“Get out of my yard, you little snippety-snap!” the man bellowed. “The next time you throw your ball over here, I’ll feed it to my dog and that will be that!”
“Why is Mr. Stone so grumpy, Dad?” Jonathan had asked.
“From what I hear, Mr. Stone was the first one to move into the area,” Jonathan’s father explained. “His wife and child died when some epidemic came through town, and it changed him. As people moved in, he started shutting them out. He just sort of gave up on life and most everything else.
“Many have tried to be friendly, including your mom and me. Your mom baked bread especially for him more than once, but he refused it each time. I went over to see if I could help fix a wheel on his wagon about a year ago, and he told me to mind my own business. It’s sad, but one can only do so much. No one can force someone to change, Son. All a body can do is try.”
I haven’t tried yet, Jonathan thought. But what can I do?
The next day Jonathan saw Mr. Stone again trudge from his house to his rusty mailbox by the road and gaze into its usual black emptiness. He closed it slowly, turned up his collar against a little blast of wind that rolled a wave of autumn leaves up the street, and was about to start toward the house but then turned to regard the sight. He stared at the tumbling leaves as if they were scattered pages from a sad book, discarded, coming back to haunt him.
Suddenly the screen door was banging shut and Mr. Stone was gone again. Jonathan gazed at the shabby mailbox. “That’s what I can do,” Jonathan said out loud to himself. “I can write Mr. Stone a letter. No one else ever seems to.”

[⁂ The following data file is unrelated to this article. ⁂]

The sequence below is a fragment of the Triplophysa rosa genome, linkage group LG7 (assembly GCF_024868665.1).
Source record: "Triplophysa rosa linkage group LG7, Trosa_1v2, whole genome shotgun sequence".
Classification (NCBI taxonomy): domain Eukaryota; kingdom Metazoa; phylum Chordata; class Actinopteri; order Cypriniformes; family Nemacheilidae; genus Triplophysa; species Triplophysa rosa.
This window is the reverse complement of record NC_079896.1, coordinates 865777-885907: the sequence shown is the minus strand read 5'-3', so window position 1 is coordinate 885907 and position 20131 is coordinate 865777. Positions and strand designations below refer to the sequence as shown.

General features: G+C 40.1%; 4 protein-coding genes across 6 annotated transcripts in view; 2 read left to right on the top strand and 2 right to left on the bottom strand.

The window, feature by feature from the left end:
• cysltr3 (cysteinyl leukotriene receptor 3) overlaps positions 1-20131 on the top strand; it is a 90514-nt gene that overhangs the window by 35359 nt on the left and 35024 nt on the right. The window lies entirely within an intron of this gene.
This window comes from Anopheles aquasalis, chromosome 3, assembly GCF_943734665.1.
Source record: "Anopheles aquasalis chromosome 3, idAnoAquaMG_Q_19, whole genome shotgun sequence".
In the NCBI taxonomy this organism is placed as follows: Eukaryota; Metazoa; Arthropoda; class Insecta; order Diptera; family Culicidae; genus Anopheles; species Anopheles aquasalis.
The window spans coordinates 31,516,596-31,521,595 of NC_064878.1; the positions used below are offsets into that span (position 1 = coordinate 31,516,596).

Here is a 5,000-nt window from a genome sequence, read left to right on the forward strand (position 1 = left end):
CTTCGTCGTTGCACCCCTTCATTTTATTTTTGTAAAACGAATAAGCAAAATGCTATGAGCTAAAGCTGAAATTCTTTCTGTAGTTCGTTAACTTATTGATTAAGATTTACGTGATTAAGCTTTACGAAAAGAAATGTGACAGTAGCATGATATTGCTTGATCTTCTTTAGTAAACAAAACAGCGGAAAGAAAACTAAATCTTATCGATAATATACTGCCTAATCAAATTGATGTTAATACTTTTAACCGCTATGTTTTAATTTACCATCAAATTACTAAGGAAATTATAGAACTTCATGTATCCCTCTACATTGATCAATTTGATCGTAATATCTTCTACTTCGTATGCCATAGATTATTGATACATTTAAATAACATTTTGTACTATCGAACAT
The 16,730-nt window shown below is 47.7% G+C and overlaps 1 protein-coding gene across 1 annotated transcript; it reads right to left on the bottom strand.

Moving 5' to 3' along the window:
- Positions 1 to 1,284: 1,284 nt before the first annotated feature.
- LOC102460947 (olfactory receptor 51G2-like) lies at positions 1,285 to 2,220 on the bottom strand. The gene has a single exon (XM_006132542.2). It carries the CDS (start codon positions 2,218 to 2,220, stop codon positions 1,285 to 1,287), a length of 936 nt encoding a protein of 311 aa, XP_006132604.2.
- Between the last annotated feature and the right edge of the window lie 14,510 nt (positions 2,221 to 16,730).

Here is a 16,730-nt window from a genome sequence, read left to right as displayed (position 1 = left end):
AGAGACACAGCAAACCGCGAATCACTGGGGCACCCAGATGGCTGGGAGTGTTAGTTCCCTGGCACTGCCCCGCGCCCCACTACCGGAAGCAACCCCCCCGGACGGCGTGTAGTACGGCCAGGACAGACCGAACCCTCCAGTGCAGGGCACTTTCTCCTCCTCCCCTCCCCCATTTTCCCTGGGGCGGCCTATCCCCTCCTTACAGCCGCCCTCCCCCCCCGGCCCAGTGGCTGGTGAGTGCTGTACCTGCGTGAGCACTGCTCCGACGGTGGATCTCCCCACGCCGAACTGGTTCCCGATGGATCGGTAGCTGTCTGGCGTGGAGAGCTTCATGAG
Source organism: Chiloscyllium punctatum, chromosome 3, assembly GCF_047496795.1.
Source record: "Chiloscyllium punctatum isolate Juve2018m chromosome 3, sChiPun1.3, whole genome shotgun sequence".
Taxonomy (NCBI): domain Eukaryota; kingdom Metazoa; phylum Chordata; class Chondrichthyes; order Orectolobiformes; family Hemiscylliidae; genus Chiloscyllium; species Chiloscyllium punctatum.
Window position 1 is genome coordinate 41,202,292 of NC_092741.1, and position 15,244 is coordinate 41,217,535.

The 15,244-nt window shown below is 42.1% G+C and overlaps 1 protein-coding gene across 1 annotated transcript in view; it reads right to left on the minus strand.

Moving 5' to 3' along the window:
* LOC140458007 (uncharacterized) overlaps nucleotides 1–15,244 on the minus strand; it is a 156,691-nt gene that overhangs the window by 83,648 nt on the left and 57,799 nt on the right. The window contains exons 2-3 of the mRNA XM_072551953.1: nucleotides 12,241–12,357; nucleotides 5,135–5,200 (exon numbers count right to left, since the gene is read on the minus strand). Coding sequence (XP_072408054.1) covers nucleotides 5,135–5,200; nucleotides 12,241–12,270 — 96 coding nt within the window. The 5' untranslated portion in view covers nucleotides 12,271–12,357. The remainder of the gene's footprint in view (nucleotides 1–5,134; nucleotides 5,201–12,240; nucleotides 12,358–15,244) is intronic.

So Jonathan did. He wrote a letter introducing himself as the boy in the window. He wrote about his going to die and about how he didn’t have any time to feel bad about his circumstances, because the people he loved kept him busy feeling good about himself. He wrote that maybe if Mr. Stone let others into his heart, he could be happy too.
He ended with an invitation: “If you ever want someone to talk to, you could come and talk to me. Bring your dog if you want to. I’m always here. And if you don’t like to talk, I have lots of puzzles. One has two cowboys trying to rope a bear in the woods. Another one has a clown wiping tears from a child’s face. I live across the street in the green house. You can’t miss it.” Jonathan signed his name, folded and slipped the letter into an envelope, and asked Spencer to stamp it and take it to the post office right away.
The next day when Elias went to the mailbox, he opened it as usual and was about to close it as usual, then paused and reached inside, withdrawing an envelope. He opened it and read the letter. Then he looked across the street. Jonathan waved a tentative little wave. Elias narrowed an eye, grunted, and went back inside, the screen door closing with its customary bang!